Bryan Cranston Says 'Cancel Culture' Has Made Us 'Less Understanding' | 22 Words

Actor Bryan Cranston has this week expressed his fears over "cancel culture" and what it means for the future of free speech...

And, as you'd expect from the actor, he didn't hold back.


Keep scrolling to hear what he had to say...

Now, the so-called cancel-culture has been dominating the virtual world as of late.

Traditionally, the term "canceled" means to "dismiss something", or to "reject an individual or an idea", as per Dictionary.

But, in the last year or so, the act of "canceling" has taken on a whole new meaning entirely.

Canceling someone - whether it be rejecting them, ignoring them, publicly opposing their views or actions, or depriving them of time and attention - has become the go-to tactic for disgruntled and offended internet-goers.

Celebrities and public figures are the most common targets of this new cancel-culture.

Perhaps the most memorable example is the previously-beloved mastermind behind the Harry Potter franchise, J.K Rowling, who was savagely "canceled" after expressing her views on women and gender.

In June last year, the author shared a link to an article titled: "Opinion: Creating a more equal post-COVID-19 world for people who menstruate."

She then commented: "'People who menstruate’. I’m sure there used to be a word for those people. Someone help me out. Wumben? Wimpund? Woomud?"

The backlash was astounding...

And, almost instantly, the internet was alight with allegations of transphobia and even some calls for Rowling and the Harry Potter franchise to be canceled and boycotted entirely.

Another high-profile figure to face the wrath of cancel culture recently was Ivanka Trump.

Amid President Trump's controversial response to the BLM protests last summer, his daughter was hastily dropped by Wichita State University Tech in Kansas just hours after it had been revealed she would be giving a speech to its students.

Obviously, Ivanka was furious with the decision...

And blasted both the university and cancel-culture, pointing out that "campuses should be bastions of free speech."

So, as you can see from these examples alone...

On social platforms such as Twitter, canceling users with opposing views has become the norm - but does that mean it's the way forward?

In recent months, more and more people have been speaking out against cancel culture...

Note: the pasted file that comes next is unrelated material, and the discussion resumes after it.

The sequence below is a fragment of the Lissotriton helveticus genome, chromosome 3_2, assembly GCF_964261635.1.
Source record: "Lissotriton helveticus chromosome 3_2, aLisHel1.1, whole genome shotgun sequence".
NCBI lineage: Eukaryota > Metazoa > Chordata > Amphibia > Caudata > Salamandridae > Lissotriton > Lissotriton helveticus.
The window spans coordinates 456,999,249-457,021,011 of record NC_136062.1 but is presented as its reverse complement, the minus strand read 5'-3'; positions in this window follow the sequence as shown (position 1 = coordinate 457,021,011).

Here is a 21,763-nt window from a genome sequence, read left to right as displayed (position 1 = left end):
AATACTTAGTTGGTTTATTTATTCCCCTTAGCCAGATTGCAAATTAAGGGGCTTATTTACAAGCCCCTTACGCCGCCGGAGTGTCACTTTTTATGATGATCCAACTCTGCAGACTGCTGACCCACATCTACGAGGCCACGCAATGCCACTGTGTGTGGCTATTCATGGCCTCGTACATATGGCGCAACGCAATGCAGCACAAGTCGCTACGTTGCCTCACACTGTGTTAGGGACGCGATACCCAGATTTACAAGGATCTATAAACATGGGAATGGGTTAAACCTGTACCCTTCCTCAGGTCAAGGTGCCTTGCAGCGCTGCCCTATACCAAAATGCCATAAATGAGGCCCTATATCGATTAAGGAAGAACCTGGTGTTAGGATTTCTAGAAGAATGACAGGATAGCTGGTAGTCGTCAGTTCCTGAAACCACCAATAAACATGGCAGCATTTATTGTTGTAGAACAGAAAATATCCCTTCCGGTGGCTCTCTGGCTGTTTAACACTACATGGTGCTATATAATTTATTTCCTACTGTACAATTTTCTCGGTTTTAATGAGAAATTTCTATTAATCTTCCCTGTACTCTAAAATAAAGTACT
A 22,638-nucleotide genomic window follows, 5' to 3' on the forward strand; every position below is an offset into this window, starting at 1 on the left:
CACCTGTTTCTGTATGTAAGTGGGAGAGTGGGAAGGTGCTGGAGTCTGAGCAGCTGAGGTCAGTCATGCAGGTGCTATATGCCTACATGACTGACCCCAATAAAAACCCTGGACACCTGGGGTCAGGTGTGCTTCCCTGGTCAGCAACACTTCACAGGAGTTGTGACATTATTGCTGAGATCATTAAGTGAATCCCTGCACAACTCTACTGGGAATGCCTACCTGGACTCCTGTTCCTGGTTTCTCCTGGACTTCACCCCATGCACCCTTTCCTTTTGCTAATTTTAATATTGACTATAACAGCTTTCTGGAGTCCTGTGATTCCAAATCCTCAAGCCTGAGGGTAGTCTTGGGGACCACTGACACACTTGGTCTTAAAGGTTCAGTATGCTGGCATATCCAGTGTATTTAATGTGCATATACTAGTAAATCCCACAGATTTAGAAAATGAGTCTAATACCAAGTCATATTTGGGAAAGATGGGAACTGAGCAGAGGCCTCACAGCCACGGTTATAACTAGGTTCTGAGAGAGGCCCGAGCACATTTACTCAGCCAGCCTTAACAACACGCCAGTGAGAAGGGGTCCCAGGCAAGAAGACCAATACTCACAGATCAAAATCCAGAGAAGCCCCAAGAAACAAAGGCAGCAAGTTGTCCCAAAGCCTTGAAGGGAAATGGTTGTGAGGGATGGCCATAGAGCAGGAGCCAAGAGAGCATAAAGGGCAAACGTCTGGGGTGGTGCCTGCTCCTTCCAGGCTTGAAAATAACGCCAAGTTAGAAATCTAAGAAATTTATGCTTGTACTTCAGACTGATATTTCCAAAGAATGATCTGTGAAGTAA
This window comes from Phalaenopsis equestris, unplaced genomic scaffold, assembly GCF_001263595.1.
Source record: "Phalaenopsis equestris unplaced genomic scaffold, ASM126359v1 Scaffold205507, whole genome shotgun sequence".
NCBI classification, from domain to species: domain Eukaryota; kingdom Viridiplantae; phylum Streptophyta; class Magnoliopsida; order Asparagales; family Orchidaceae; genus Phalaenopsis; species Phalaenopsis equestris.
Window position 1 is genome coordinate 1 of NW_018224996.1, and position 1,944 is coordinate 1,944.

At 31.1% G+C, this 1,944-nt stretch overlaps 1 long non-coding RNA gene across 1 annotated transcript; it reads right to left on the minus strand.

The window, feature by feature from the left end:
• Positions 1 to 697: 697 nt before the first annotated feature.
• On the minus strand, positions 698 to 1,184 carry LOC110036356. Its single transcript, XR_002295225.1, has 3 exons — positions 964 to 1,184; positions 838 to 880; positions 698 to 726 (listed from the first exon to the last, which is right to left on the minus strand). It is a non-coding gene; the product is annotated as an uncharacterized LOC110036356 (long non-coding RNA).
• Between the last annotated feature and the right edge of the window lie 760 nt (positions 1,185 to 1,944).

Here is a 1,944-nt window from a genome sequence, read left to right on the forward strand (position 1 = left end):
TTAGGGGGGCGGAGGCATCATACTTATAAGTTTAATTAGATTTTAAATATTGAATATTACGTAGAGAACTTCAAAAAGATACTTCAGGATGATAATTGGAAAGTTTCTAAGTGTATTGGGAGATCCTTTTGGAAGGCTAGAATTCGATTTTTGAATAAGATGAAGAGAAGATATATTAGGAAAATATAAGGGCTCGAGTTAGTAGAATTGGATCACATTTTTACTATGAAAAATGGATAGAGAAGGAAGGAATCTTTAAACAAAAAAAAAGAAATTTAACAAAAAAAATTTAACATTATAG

By arguing that it is a form of bullying and will be the "death of free speech."

Of course, celebrities have been at the forefront of this fight against cancelation.

An open letter to Harper’s Magazine in July last year was signed by more than 150 prominent authors and journalists, including J.K Rowling, Salman Rushdie, and Margaret Atwood, decrying what they see as a loss of open debate and tolerance as a result of cancel-culture.

Even former POTUS, Barack Obama, who is famously left-wing, has called out cancel-culture.

In an eye-opening speech at an Obama Foundation event in 2019, he told those who are "politically woke" to "get over that", and pointed out that canceling people online "isn't activism." "That’s not bringing about change," he said. “If all you’re doing is casting stones, you’re probably not going to get that far. That’s easy to do."

And, just last week...

Mr. Bean star, Rowan Atkinson also spoke out on the subject.

When asked about his thoughts on cancel-culture...

He didn't hesitate in expressing his distaste.

He compared online cancelers as a "medieval mob."

“But what we have now is the digital equivalent of the medieval mob roaming the streets looking for someone to burn."

“It becomes a case of either you’re with us or against us. And if you’re against us, you deserve to be ‘canceled’."

He then acknowledged that the overwhelming popularity of Mr. Bean may be down to the character - who is mostly mute - being verbally unable to offend those with “greater sensitivities."

And now, another star has added his voice to the mix.


Breaking Bad star, Bryan Cranston, is the latest to offer his viewpoint on cancel culture.

He spoke out against the phenomenon this week.


"We live in this "cancel culture" of people erring and doing wrong, either on purpose or by accident. And there's less forgiveness in our world," he told Associated Press.

"I think we're unfortunately in a coarser environment."


"I think our societies have become harder and less understanding, less tolerant, less forgiving."

"Where does forgiveness live in our society?"


"Where can we accept someone's behavior if they are contrite, if they are apologetic, and take responsibility?"

"I think we need to take a second look at that, and exhale."


"And realize that asking forgiveness and receiving forgiveness are not weaknesses but are human strengths."

Strong words, Bryan.


Do you agree with his stance?